Apple today has released the fourth developer preview of OS X 10.11 El Capitan. The operating system carries the build number 15A226f. Two weeks ago, the company pushed the third beta build to developers after initially introducing the operating system at WWDC last month. Beta 3 brought about a variety of minor changes, including changes to Mission Control, the Photos app, and the Calendar app.
Alongside the public beta of OS X 10.11 El Capitan, Apple today has announced that it will release the public beta of iOS 9 later today. The public beta will allow users to test the new features of iOS 9 before Apple launches in a stable build of the operating system this fall. Users can sign up to be a Beta Program member on Apple’s Beta Program site.
When Apple released the first beta of watchOS 2.0 last month following WWDC, users were surprised to learn that there was no way to downgrade from the beta build to the more stable Watch OS 1.0.1. Users tried a variety of different methods, but were ultimately left with one option: send their Watch into Apple and allow them to do the restore. With today’s launch of watchOS 2.0 beta 3, Apple has officially confirmed that there is no way to downgrade to an earlier version of watchOS without sending your device into Apple.
Apple today has released the third beta of watchOS 2 to developers. The company released the second beta of the operating system two weeks ago after officially unveiling it at WWDC at the beginning of last month. Today’s new beta carries the build number 13S5293f. watchOS 2 includes support for native applications and beta 3 of the software will allow developers to continue testing their applications with direct access to local sensors, the Digital Crown, and the device’s processor.
Two weeks after the release of the second beta of iOS 9 and a week after the launch day of Apple Music, Apple has released iOS 9 beta 3 to developers. The update is available to iPhone, iPad, and iPod touch users via Apple’s developer portal on the web and via an OTA rollout. The beta carries the build number 13A4293g.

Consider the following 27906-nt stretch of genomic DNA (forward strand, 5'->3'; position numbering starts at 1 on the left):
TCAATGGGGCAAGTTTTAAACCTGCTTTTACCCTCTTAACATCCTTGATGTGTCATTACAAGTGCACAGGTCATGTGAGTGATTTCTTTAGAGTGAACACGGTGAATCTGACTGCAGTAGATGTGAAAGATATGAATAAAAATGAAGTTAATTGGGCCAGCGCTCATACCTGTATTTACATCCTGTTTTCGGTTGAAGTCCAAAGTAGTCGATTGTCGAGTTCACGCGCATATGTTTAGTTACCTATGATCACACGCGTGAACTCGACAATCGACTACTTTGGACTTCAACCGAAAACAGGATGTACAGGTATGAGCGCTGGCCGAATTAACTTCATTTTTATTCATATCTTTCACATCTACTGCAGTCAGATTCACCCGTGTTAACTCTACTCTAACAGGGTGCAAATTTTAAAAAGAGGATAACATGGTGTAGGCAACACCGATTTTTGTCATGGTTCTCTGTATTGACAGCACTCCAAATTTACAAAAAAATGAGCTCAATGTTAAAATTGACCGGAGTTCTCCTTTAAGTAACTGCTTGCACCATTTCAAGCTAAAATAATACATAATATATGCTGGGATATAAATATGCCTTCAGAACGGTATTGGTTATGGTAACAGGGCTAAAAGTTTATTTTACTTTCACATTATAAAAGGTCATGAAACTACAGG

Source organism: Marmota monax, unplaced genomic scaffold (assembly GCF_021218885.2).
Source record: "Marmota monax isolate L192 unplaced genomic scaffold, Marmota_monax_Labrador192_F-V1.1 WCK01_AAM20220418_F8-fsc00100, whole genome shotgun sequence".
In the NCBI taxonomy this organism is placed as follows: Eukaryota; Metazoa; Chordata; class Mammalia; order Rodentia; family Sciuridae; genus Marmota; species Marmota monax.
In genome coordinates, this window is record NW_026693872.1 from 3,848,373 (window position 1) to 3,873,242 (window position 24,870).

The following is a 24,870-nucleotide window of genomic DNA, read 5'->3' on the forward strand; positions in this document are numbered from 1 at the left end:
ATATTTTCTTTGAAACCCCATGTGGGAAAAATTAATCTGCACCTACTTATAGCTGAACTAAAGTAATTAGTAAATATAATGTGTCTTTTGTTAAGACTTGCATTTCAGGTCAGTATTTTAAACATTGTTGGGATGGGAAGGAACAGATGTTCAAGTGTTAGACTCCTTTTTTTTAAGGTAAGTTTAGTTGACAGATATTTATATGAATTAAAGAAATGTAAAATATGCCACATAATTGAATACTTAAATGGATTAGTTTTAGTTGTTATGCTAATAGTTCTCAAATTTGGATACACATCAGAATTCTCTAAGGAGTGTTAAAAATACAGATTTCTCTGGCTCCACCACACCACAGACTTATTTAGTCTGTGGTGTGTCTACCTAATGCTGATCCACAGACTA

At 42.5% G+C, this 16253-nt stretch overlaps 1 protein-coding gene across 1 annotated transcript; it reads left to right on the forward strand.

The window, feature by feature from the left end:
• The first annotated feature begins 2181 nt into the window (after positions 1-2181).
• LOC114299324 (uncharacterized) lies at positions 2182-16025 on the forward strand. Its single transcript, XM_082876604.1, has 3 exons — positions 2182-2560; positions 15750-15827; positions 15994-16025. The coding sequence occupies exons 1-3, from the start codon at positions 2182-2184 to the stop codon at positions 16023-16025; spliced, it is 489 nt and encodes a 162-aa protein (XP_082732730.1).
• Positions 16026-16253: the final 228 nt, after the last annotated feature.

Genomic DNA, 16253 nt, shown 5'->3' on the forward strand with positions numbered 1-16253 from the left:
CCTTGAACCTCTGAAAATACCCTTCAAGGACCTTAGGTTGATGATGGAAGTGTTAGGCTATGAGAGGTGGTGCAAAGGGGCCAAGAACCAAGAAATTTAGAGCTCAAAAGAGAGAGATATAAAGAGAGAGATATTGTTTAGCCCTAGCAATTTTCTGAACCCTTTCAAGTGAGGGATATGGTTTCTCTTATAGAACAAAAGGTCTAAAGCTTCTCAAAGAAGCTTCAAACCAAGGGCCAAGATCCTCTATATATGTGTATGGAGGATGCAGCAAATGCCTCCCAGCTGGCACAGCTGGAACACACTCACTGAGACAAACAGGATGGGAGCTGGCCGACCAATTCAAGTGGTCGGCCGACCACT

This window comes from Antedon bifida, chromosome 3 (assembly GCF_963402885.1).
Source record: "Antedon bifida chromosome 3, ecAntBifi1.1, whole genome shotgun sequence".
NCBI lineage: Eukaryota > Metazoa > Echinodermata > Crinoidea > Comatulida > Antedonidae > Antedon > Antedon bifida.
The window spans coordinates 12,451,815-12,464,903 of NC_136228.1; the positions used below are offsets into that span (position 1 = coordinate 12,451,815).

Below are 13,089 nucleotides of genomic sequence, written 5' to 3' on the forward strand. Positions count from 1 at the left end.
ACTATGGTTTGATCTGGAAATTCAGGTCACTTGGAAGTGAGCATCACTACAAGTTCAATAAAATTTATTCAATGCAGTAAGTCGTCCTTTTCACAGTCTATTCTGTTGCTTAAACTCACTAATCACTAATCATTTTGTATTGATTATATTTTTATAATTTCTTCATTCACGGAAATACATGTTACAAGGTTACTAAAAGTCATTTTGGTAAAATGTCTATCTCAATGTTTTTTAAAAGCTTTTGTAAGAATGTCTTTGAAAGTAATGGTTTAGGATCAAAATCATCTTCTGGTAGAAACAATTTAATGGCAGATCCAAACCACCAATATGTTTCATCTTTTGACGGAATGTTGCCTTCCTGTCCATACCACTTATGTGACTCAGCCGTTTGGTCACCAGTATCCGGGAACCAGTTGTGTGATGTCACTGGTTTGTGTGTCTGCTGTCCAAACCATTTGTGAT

Well-known developers Steve Troughton-Smith, Saurik and Adam Bell have managed to hack the Apple Watch on watchOS 2 to run truly native apps on the device. Although Apple is advertising native apps with watchOS 2, it isn’t as ‘native’ as some developers wanted or expected. The logic code now runs on the watch, but raw access to the user interface is still not allowed on watchOS 2.
This means frameworks like UIKit cannot be used to draw truly custom UI. Instead developers must rely on the same techniques employed with current WatchKit apps that revolve around image sequences to create more interesting effects.
In the demo, video embedded below, the team managed to get a fully interactive 3D object running on the Apple Watch powered by Apple’s SceneKit framework.
You’re about to hear a lot more about gameplay and in-app screen recording as Apple implements an API for the first time in iOS 9. ReplayKit, a new framework that arrived for developers with the introduction of iOS 9 this week at WWDC, will enable screen recording for gameplay and other apps without the need for a Mac or a third-party solution.